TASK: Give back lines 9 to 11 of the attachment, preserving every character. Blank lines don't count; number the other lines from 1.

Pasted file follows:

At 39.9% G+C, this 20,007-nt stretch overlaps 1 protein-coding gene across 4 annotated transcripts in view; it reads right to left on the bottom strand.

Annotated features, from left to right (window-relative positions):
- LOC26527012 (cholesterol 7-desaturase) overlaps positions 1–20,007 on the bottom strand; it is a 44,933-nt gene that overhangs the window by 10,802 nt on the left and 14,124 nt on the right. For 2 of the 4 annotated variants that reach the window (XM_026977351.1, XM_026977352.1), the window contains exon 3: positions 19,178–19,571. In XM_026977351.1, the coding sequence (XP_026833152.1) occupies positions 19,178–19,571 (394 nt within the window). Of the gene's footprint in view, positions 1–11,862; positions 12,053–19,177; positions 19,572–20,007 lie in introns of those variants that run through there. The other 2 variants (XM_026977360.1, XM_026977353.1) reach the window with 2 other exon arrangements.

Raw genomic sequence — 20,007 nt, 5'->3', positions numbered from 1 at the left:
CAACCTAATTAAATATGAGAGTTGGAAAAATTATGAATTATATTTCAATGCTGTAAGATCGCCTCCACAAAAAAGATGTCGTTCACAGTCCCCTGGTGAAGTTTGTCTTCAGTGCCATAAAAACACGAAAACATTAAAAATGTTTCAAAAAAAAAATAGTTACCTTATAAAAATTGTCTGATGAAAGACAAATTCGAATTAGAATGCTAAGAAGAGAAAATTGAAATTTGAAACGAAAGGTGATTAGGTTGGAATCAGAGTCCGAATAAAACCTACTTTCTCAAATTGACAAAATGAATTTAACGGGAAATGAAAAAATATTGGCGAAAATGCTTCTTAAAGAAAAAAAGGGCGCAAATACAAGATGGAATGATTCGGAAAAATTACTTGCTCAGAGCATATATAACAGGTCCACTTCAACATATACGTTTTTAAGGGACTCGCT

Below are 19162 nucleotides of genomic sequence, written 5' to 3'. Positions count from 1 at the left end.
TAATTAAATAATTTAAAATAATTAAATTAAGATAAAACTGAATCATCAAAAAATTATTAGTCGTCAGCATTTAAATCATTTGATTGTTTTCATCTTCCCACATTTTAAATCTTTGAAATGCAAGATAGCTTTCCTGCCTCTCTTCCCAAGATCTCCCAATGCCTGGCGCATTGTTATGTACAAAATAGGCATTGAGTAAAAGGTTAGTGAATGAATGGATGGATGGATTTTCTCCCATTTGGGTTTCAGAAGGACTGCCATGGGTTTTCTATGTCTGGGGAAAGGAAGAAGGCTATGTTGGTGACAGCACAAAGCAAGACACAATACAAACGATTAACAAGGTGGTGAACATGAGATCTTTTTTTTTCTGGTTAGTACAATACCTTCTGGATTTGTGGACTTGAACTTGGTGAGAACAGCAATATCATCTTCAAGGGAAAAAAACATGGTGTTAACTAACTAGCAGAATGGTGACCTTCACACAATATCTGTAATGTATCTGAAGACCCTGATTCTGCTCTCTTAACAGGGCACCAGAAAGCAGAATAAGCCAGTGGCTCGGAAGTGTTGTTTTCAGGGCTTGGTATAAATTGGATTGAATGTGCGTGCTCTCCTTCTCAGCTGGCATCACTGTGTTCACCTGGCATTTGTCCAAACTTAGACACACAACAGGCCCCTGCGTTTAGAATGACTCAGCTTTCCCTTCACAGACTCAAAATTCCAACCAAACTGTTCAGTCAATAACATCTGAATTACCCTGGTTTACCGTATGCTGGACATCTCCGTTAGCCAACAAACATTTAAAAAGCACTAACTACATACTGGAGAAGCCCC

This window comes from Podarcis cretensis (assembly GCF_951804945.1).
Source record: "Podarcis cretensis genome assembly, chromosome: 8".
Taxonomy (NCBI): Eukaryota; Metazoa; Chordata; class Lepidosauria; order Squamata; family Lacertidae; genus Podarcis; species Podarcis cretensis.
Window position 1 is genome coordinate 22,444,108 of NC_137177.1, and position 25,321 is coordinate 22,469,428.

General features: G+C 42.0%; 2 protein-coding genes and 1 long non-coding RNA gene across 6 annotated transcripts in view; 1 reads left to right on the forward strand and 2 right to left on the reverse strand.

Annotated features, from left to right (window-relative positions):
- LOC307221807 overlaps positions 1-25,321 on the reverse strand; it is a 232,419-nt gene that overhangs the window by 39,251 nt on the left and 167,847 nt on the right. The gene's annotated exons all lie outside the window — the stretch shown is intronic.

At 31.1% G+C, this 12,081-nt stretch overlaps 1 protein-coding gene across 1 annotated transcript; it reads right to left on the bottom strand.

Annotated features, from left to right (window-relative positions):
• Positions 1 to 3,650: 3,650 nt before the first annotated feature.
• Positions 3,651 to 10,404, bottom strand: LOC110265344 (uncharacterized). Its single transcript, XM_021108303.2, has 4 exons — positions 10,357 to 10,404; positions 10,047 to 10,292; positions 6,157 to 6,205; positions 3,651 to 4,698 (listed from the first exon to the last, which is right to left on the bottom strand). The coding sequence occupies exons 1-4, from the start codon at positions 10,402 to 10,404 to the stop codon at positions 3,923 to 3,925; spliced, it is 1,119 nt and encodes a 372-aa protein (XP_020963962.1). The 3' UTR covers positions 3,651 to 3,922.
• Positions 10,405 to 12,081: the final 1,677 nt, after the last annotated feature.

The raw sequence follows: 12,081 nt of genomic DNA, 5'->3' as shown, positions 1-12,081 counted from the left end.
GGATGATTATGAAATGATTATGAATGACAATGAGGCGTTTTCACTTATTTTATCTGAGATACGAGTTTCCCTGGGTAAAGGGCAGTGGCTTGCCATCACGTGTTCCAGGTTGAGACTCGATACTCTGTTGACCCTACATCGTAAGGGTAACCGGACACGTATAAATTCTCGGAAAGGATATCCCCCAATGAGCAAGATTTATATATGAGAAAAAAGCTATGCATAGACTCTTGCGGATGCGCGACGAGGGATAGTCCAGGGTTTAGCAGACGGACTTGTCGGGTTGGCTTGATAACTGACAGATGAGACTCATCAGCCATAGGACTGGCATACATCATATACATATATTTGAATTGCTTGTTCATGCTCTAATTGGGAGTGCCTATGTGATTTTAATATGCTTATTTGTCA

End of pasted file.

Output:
Source record: "Podarcis cretensis genome assembly, chromosome: 8".
Taxonomy (NCBI): Eukaryota; Metazoa; Chordata; class Lepidosauria; order Squamata; family Lacertidae; genus Podarcis; species Podarcis cretensis.
Window position 1 is genome coordinate 22,444,108 of NC_137177.1, and position 25,321 is coordinate 22,469,428.